The public option has reared its head once again. Last week, H.R. 5808 was introduced in the House Ways and Means Committee to add a public option to the Patient Protection and Affordable Care Act (PPACA).

The plan would be administered by the Secretary of Health and Human Services. Payment rates for providers would be set at Medicare rates plus 5 percent and would grow according to increasing physicians’ costs. The plan would be required to maintain solvency, so premiums would have to cover benefits offered and administrative costs.

Momentarily setting aside the major drawbacks of a public plan, this legislation isn’t necessary—the PPACA already lays the groundwork for a robust public option. The new law will allow the Office of Personnel Management (OPM), which currently oversees federal employees’ health benefits, to administer plans in the exchanges. These plans would be offered by private insurers but run by unelected government officials.

OPM would set benefits, premiums, and medical-loss ratios for these plans, and there’s nothing on the books to stop the agency from modeling the plans after a public option. Worse yet, the PPACA says nothing about any solvency requirements for the OPM-run plans, increasing the likelihood that these plans would require taxpayer bailouts.

The public plan is lauded as a way to increase competition and choice among insurers, but in reality, it wouldn’t accomplish either. Because the government can choose what to reimburse health care providers and private insurers can’t, a government-run health plan will always tilt the playing field.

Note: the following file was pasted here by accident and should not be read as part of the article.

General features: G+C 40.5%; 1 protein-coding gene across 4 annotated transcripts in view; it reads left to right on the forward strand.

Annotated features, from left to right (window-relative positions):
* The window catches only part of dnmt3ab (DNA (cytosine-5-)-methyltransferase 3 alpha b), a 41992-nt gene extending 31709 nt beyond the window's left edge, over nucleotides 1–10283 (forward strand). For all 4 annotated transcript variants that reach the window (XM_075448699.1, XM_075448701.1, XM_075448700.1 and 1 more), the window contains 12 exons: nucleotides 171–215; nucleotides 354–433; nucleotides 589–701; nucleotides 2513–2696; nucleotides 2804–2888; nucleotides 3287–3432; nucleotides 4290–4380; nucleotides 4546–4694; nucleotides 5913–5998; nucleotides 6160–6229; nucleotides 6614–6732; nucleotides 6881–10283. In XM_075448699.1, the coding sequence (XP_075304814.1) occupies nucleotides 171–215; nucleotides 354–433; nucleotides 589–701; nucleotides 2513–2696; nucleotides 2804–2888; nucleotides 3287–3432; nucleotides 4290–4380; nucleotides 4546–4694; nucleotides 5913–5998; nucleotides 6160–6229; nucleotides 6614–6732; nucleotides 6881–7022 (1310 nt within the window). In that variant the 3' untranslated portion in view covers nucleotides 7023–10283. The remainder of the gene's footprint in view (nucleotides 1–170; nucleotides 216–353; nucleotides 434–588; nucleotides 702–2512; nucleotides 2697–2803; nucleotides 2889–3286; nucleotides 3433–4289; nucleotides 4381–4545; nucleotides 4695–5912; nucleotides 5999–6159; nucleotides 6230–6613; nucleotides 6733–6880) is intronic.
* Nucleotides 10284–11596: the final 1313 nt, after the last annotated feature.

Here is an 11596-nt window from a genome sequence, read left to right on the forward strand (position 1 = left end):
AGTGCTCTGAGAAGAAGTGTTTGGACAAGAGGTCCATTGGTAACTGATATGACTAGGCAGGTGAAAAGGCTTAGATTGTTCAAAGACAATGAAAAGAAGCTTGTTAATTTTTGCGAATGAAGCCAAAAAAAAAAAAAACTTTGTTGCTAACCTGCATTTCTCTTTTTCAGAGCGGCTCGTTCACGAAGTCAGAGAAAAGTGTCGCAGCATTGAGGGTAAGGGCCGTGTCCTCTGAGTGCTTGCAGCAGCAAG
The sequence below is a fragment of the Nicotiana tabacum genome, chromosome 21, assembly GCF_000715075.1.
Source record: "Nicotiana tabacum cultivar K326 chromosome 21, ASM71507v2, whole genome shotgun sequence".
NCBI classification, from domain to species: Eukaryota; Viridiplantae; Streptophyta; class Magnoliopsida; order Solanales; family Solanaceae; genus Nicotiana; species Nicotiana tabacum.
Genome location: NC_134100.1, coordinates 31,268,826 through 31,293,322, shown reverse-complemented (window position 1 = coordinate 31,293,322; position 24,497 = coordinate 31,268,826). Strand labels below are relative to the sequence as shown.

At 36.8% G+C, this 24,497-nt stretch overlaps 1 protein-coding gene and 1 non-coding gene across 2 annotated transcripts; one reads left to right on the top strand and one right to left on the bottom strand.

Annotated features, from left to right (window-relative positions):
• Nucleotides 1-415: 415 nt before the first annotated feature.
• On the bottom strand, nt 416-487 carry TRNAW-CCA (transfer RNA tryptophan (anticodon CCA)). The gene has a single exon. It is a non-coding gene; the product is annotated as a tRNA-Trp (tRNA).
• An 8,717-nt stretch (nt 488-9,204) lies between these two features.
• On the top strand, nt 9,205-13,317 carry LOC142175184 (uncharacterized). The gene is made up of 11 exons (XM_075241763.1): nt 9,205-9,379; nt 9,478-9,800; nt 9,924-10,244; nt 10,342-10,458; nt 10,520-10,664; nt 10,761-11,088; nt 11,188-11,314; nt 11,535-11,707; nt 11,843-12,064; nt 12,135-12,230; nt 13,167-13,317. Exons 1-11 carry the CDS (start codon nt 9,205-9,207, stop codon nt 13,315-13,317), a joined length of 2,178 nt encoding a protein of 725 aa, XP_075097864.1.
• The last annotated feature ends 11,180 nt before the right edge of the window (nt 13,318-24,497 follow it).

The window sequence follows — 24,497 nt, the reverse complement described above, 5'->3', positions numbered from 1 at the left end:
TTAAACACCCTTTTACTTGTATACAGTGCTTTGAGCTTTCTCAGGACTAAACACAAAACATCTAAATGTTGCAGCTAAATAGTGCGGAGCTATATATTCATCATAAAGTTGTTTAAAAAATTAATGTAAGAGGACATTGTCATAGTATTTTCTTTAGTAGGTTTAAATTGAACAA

Just take a look at Medicare and Medicaid, both of which reimburse significantly lower than private insurers. Health care expert James Capretta points out that analysts on both sides of the aisle agree that, when it comes to reducing costs in health care, “the Medicare program, as it operates today, is a primary cause of the cost problem.”

In the case of Medicaid, payments often don’t even cover the overhead of seeing a patient. The only way for providers to break even is to transfer that cost to privately insured patients. This cost shift increases premiums for private coverage.

A public plan would make this phenomenon even more widespread, and as it did so would further squeeze out private insurance. This wouldn’t increase competition at all, and since lower reimbursement rates often mean reduced access to providers under government-run health care, choice can be ruled out, too. As Heritage expert Robert Moffit writes, “There is good reason to believe that a public plan operating within a national health insurance exchange would accomplish the single-payer objective.”

The Congressional Budget Office predicts that the recently proposed public plan would reduce the deficit by $58 billion between 2014 and 2019. This is partially from the public plan’s effects on the new subsidies created by Obamacare. The rest comes from the fact that more Americans would lose their employer-sponsored coverage and instead purchase insurance on their own with after-tax dollars, raising tax revenues by $27 billion.

America already rejected the public plan during last year’s debate over health care reform. Lawmakers should now repeal Obamacare, which includes the seed for a public option, rather than continue to beat a dead horse.